In fact, Tripura now heaves a sigh of relief that insurgency is now on the wane and they praise Manik Sarkar for this. While the CPI-M has kept itself close to tribals by harping on demands like constitutional autonomy, it has been cautious also not to hurt Bengali sentiment. The Congress, on the other hand, is identified as a pro-Bengali and thus anti-tribal party. The Congress’ alliance with the TNV has also not helped change that perception. On 29 June, 2011, the Tripura Congress, under the leadership of Pradesh Congress chief Surajit Dutta organised a rally in Agartala. The turn-out was impressive given its dwindling organisational strength. This even surprised Leftist supporters. If the Congress wants to do well in 2013 elections it must get its act together. The Trinamul Congress has also made its presence felt in the state. So far, the party has ruled the possibility of any tie-up with the Congress, the feeling being that it will come to power on its own. It is too premature to say that Left are on the way out.
No other North-eastern state is in the vice-like grip of indiscriminate kidnapping syndrome. What irks the Intelligence establishment and the Union home ministry more is that Tripura has already emerged as a corridor for pushing arms into other states in the North-east. IB and RAW often submit identical reports of Tripura-based outfits ~ ATTF and NLFT ~ being engaged in procuring arms from Thailand and Singapore and depositing them at Cox’s Bazaar in Bangladesh, the notorious illegal arms centre.
Tripura also has a history of politico-insurgent groups’ nexus. Many fear that they will be active as the elections approach.

Ends

Wednesday, July 13, 2011

Didi's new Rail nominee heckled, Loyalty fetches rewards in TMC

It was almost a last minute decision by the maverick Ms Mamata Banerjee that ensured elevation of her long-time loyalist Mr Dinesh Trivedi to the cabinet rank to take over as the new Railway Minister leaving her another Man Friday Mr Mukul Roy practically sulking.
Immediately after West Bengal poll results, the Trinamul Congres chief
had named MoS Shipping, Mr Mukul Roy to be the railway minister. In
fact, Mr Roy was also given an additional charge in his capacity of
Minister of State only and the perception in political circle and the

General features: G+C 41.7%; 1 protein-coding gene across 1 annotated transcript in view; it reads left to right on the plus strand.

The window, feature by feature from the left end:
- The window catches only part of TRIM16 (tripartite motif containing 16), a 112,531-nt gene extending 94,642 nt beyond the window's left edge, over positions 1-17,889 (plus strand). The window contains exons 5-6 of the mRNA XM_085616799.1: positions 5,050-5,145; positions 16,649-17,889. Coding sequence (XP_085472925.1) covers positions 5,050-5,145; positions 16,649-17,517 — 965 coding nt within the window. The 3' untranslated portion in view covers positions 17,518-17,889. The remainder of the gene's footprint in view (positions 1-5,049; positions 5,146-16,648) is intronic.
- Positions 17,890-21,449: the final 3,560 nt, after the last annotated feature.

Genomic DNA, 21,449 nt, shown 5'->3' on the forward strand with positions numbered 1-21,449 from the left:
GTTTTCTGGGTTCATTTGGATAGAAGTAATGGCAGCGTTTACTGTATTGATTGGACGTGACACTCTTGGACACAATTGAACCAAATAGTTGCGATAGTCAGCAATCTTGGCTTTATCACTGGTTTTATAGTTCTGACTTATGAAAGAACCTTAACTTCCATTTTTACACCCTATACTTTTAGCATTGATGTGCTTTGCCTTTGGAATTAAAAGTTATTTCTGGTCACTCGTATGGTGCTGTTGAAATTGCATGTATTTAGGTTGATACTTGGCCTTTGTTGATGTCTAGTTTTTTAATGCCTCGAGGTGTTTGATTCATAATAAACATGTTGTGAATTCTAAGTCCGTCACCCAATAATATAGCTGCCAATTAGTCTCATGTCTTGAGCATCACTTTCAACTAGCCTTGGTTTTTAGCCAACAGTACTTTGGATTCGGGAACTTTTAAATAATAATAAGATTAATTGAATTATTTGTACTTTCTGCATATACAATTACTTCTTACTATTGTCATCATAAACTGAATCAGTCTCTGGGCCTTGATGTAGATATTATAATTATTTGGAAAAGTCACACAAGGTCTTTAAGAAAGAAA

media was that Mr Roy’s elevation as the in-charge of Railway
portfolio was a foregone conclusion. The cabinet responsibility of the
Rail ministry thus, albeit temporarily, fell into the hands of the
Prime Minister Dr Manmohan Singh.
Mr Trivedi is a long-time associate of Ms Banerjee and has always
stuck to his leader especially post 2004 Lok Sabha polls and 2006 West
Bengal polls, when Ms Banerjee was almost reduced to a political
irrelevance. This was the period when Mr Trivdedi was the face of
Trinamul Congress before the media in New Delhi. He was also
accompanying her most of the time during Ms Banerjee’s long-drawn
turbulent battle on Nandigram and Singur – which ultimately changed
the political fortunes of Ms Banerjee and also her bitter rivals, the
Left.
However, Mr Mukul Roy’s over-staying in Kolkata even after the state
assembly polls and not being able to connect well with media as a
central minister holding such an important portfolio has ultimately
gone against him.
According to sources, apparently the Prime Minister himself sounded
displeasure the manner Mr Roy was attending to his assignment as “the
main MoS Railway”. “Reportedly many files were called to Kolkata and
every time these did not go well with the PMO,” sources said adding
even after Prime Minister sought to review important and big ticket developmental projects himself there was no change in the style of functioning.
The last nail in the coffin for Mr Roy was his flat refusal to visit
the accident site at Malwa station near Kanpur after Sunday’s mishap
with Howrah-New Delhi Kalka Mail. Worse was his television byte that
the accident site was about 1000 km away from Kolkata.
By the time, damage was done and the Trinamul leadership had
apparently made up its mind for nominating Mr Dinesh Trivedi for the